The Backyard Brains 2018 Summer Research Fellowship is coming to a close, but not before we get some real-world scientific experience in! Our research fellows are nearing the end of their residency at the Backyard Brains lab, and they are about to begin their tenure as neuroscience advocates and Backyard Brains ambassadors. The fellows dropped in on University of Michigan’s Undergraduate Research Opportunity Program (UROP) Symposium during their final week of the fellowship, and each scientist gave a quick poster presentation about the work they’d been doing this summer! The fellows synthesized their data into the time-honored poster format and gave lightning-round pitches of their work to attendees. BYB is in the business of creating citizen scientists, and this real-world application is always a highlight of our fellowship. Check out their posters below!
Be it fate, choice, or a downstream effect of our universe’s tendency to gradually decay into chaos, I ended up doing what I love this summer, and surrounded by some of the most interesting people I’ve met. One could not ask for more. But this begs the question, “Would I have made it into such an amazing situation without utilizing a tiny bit of free will?” Yes. We may not be as random as electron tunneling, but we are still physical beings governed by the same physical phenomena which characterize the rest of our universe. By some chance, our brains ended up being wired to draw useful associations between the impressions experientially left upon them while also becoming tuned enough to exact fine manipulation of their surroundings. Nothing more can be said.
Since I last posted, the volume of my data has grown considerably. I have now been able to locate the readiness potential in over 15 research participants, and under a variety of conditions. I have also fine-tuned the code which produces summary pages for entire recording sessions (the printouts are shown below). Throughout the summer, I have found the readiness potential within paradigms involving closed eyes, open eyes, spontaneous movement, random movement, and timed movement. Overarchingly, I have recognized a few trends in the data which could be exploited to allow for the real-time prediction of movements, which is my plan for the remainder of this fellowship. With additional differences in observed mu rhythm activity between spontaneous and planned movements, it is possible that small tweaks to the experimental procedure could prompt more predictable responses. Spontaneous movements tend to yield sharper readiness potentials (possibly indicative of planning) and a sharper reduction in mu rhythms closer to the onset of movement, which is why the standard experimental procedure I’m using (an adaptation of the classic Libet task described in my previous post), would theoretically yield the best results. The readiness potential and mu rhythm dynamics will be the first predictors explored in the post-hoc analysis of prediction efficacy.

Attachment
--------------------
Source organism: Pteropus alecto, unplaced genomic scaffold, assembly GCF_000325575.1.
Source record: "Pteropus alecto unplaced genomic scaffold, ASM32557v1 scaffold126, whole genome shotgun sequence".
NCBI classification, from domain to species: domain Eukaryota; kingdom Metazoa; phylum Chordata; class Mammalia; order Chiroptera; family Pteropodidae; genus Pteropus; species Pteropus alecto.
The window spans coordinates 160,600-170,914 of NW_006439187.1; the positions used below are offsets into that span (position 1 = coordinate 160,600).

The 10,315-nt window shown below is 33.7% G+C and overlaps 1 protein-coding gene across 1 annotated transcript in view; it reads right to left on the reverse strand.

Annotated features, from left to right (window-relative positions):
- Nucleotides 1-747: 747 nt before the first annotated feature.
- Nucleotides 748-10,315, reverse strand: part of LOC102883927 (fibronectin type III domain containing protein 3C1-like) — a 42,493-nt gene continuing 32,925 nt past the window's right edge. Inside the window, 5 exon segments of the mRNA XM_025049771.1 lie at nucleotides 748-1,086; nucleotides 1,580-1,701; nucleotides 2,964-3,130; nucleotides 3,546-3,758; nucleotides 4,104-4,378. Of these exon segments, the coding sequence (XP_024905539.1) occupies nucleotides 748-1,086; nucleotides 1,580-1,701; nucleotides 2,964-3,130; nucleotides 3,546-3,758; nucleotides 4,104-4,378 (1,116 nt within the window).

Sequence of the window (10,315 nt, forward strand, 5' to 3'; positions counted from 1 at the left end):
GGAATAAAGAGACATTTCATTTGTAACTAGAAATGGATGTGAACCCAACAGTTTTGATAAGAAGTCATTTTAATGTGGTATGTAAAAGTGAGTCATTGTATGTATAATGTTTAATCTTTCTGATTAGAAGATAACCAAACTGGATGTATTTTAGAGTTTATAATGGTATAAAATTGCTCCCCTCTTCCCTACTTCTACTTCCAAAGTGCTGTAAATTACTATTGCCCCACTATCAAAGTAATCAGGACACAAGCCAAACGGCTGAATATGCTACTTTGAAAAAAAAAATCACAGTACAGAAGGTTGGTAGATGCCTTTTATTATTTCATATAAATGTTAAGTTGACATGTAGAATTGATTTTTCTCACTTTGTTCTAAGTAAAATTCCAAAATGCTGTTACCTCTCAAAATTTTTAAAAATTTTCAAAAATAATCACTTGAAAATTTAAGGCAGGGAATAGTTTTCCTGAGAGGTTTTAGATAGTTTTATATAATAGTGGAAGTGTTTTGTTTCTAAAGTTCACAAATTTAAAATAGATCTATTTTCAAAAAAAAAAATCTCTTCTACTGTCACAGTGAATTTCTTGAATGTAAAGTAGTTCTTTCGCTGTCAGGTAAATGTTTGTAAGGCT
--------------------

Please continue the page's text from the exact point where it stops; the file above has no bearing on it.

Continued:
In order to better reproduce Libet’s findings, each event (wrist flexion) is separated by a reiteration of the instructions and the subject confirming that they are ready for the next trial. When it comes to real-time prediction, it will be important to separate the conditions for classification into the discrete windows, such as the time after the trial has begun but before the event occurs. Additionally, the average wait time between trial onset and event can be considered to generate an exploitable probability distribution for the prediction algorithm. Wait time could end up also factoring into the readiness potential dynamics.
I am presently constructing the code which will train a classifier on previously collected data to test its ability to accurately detect the movements that occurred during those sessions. The magnitude of the readiness potential still falls below the magnitude of typical EEG signals, so other methods for adjustment of the voltage-time series are also being explored, such as monitoring the average over a set bin size through use of convolution with a pulse, or rectangle function. The results of these analyses will be reported in the final blog post. The best post-hoc methods will be used in the real-time interface.